London riots – how teens were portrayed by the media:

The London Riots in August 2011 had a massive impact on the way in which 21st century teens of London are represented in the media. The terms ‘looters’ ‘hoodies’ ‘yobs’ and ‘thugs’ along with a variety of other offensive terms were used to describe the teens who took part in the London riots.

Below is an article written by Andy Dangerfield for the BBC News in London. It confronts the issue of why many teenagers got involved with the London riots; blaming it on their ‘lack of hope’. I really like this article as it doesn’t portray teenagers in a negative way, instead of jumping to the conclusion that all teenagers involved in the riots were ‘yobs’ and ‘looters’ who do not care about their communities it tries to understand the reasons behind why some teenagers may feel they have ‘nothing to lose’ from rioting. During the time of the London riots it was hard to find a newspaper with anything positive about teenagers in it, and this article even states that it wasn’t just teenagers taking part in looting, adults were involved as well. Then why has the blame been put on teenagers?

London riots: Teenagers ‘lack hope’

By Andy DangerfieldBBC News, London

More than 100 people have been charged over riots and looting which began in London on SaturdayMany of London’s teenagers have been rioting because they “lack hope” and “feel let down by society”, according to youth group leaders.

“Young people are bored and feel they have nothing to lose,” said former gang member Kim Gardner, who now mentors young people in gangs to try to help them turn their lives around.

But young people BBC London spoke to warned other teenagers, who have been taking to London’s streets, that rioting is not the solution. 

Nevil Fenton, 17, who witnessed looting taking place in his neighbourhood in Hackey, east London, on Monday night, said troublemakers were “putting a strain on their own communities”.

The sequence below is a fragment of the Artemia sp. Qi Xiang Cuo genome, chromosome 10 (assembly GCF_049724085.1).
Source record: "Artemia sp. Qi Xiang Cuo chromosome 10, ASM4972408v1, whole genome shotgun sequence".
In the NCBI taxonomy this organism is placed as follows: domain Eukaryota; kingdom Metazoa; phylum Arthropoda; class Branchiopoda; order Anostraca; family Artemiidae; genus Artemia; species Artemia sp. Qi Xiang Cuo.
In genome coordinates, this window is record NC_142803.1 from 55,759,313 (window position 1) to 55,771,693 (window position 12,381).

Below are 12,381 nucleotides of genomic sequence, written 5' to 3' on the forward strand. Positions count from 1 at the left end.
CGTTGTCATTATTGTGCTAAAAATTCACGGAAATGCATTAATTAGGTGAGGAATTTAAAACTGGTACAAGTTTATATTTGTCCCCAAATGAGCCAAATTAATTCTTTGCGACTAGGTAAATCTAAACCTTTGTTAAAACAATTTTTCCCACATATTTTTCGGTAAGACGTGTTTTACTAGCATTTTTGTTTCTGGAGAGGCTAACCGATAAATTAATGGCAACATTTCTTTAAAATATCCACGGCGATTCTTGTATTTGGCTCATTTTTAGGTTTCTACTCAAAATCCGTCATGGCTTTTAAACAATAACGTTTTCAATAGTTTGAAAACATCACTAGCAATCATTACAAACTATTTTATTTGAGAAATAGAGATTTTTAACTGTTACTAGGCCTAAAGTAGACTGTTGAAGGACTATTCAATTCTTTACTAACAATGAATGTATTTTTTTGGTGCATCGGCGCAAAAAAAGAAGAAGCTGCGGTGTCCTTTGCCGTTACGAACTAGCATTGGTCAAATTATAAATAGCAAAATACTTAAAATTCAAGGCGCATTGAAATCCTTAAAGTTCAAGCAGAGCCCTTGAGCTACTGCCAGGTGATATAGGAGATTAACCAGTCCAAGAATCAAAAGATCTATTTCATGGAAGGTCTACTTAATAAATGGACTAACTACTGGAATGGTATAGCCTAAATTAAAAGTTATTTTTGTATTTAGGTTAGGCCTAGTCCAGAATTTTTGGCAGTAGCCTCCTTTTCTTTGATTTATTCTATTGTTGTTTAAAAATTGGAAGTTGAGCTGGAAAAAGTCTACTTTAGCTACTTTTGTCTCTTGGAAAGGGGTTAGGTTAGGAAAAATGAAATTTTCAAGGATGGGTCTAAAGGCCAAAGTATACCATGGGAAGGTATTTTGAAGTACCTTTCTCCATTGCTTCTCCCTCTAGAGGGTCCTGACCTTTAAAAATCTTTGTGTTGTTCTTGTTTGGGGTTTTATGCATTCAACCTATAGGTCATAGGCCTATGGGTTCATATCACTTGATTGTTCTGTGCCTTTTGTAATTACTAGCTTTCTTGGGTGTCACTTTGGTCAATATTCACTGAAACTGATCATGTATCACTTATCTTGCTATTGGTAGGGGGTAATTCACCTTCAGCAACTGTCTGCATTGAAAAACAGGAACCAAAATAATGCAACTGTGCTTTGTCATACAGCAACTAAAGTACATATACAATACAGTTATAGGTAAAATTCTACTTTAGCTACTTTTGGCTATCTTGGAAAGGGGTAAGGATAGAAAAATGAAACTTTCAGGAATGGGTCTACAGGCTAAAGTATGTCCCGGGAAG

“If you’re angry at the police, why set fire to shops?” he asked.

“If I’m upset with the system, why mess up my own livelihood?”

Rioting, looting and arson have taken place near to some of the capital’s poorest housing estates over recent nights.

‘Less opportunity’

Mr Fenton said some young people were rioting because “the system is flawed”.

“There is fear, uncertainty, less jobs, less opportunity and university is harder to get into,” he said.

The trouble began after a peaceful protest in Tottenham, north London, on Saturday over the fatal shooting by police of Mark Duggan, 29.

“The spark in Tottenham was all that was needed to fuel the fire,” Mr Fenton said.

Areeb Ullah, 19, from Tottenham, says young people should join the clean-up operation. He added that opportunists had been “taking advantage of the situation by looting”.

“But it’s not just children,” he said.

“Young adults were parking up their cars and taking TVs, medicine, anything they could get their hands on.”

Ms Gardner warned teenagers off looting.

She asked: “Is that stolen TV really worth it?

“If you end up being detained, what will that do to your future?”

She said many young people she had spoken to were gang members who felt detached from their communities.

‘Don’t care’

“They are asking, ‘what have I got to live for?’

“Underprivileged youths have told me they feel that no one cares any more,” she said.

“It boils down to a lack of hope and little regard for their own communities.

“Many youth clubs have had their funding taken away and there haven’t been many activities organised for children this summer,” she added.

“Thousands of kids in London are bored on their six-week summer holidays, on their BlackBerrys or iPhones, getting the message, ‘look, looting’s fun. Let’s meet up and get free trainers’.”

Sheldon Thomas, who runs an outreach scheme for gang members, says a fresh approach is needed. 
Former Haringey youth leader Areeb Ullah, 19, from Tottenham, north London, said: “If the young people cared about the area they lived in, they wouldn’t have acted in that way.

“But they don’t care about the society around them.

“People are fed up with the social deprivation and lack of investment in the area,” added Mr Ullah.

But he agreed rioting and looting local businesses were not a sensible reaction.

“If young people want to show they care about their communities they should join the clean-up operation,” he said.

Sheldon Thomas runs Tag, an outreach mentoring scheme for gang members in east London.

“Politicians need to stop condemning young people and start giving solutions to the problems,” he said.

He suggested a fresh approach needed to be taken.

“Local authorities are out of their depth dealing with disillusioned youths in gangs.

“You wouldn’t ask a brain surgeon to operate on someone’s knee, so why ask a local authority youth worker to deal with gangs?

“Dealing with these gangs is a specialist job that needs to be done by people who have lived the lifestyle and changed it.”